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[roo-mer] /ˈru mər/
a story or statement in general circulation without confirmation or certainty as to facts:
a rumor of war.
gossip; hearsay:
Don't listen to rumor.
Archaic. a continuous, confused noise; clamor; din.
verb (used with object)
to circulate, report, or assert by a rumor:
It is rumored that the king is dead.
Also, especially British, rumour.
1325-75; Middle English rumour < Middle French < Latin rūmor; akin to Sanskrit rāuti, rāvati (he) cries
Related forms
unrumored, adjective
1. report. Unabridged
Based on the Random House Dictionary, © Random House, Inc. 2014.
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Examples for rumours
  • But rumours of its impending demise had been greatly exaggerated.
  • rumours abound of traders hiring tankers to store their excess oil.
  • Ever since, rumours have swirled of plots and counter-plots.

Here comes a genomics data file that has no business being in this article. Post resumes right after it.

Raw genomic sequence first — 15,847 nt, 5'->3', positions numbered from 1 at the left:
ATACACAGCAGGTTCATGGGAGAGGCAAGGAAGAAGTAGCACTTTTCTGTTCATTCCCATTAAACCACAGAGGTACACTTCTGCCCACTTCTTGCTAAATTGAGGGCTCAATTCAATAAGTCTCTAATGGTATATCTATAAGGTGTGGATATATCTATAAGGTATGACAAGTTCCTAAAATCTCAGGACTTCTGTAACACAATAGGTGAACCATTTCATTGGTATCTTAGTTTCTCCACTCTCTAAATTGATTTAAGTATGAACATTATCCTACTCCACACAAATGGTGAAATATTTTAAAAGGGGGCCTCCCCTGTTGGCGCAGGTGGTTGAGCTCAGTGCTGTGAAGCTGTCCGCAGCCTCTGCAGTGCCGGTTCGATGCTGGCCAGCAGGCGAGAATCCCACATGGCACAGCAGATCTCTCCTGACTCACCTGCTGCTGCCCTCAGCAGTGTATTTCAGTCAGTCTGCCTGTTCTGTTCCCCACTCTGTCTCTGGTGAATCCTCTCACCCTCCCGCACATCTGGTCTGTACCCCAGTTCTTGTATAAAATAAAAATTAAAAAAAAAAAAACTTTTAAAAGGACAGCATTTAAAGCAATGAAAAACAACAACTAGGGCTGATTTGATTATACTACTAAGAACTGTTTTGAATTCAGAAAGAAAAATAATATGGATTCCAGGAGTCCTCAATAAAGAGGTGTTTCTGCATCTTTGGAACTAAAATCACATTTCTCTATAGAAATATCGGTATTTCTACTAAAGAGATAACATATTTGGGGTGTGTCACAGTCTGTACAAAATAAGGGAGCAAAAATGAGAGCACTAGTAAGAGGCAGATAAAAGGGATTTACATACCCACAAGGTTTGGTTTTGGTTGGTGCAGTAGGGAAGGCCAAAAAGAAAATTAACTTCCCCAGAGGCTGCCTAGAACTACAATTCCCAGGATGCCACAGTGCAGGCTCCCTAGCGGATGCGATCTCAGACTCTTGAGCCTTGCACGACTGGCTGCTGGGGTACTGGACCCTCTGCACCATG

• Despite rumours of a comeback, the actor never returned to the series.
  • rumours of the debt shake the foundations of her social standing.
  • rumours started appearing of a rerelease of moving on with a predicted five new tracks.
  • This led to rumours that they could be prepared for future flights for special occasions.
Word Origin and History for rumours
late 14c., from O.Fr. rumour "widespread noise or report" (Fr. rumeur), from L. rumorem (nom. rumor) "noise, clamor, common talk, rumor," related to ravus "hoarse." The verb is recorded from 1858 in the sense "spread a rumor." Rumor mill is from 1973.
Online Etymology Dictionary, © 2010 Douglas Harper
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Slang definitions & phrases for rumours


Related Terms

latrine rumor

The Dictionary of American Slang, Fourth Edition by Barbara Ann Kipfer, PhD. and Robert L. Chapman, Ph.D.
Copyright (C) 2007 by HarperCollins Publishers.
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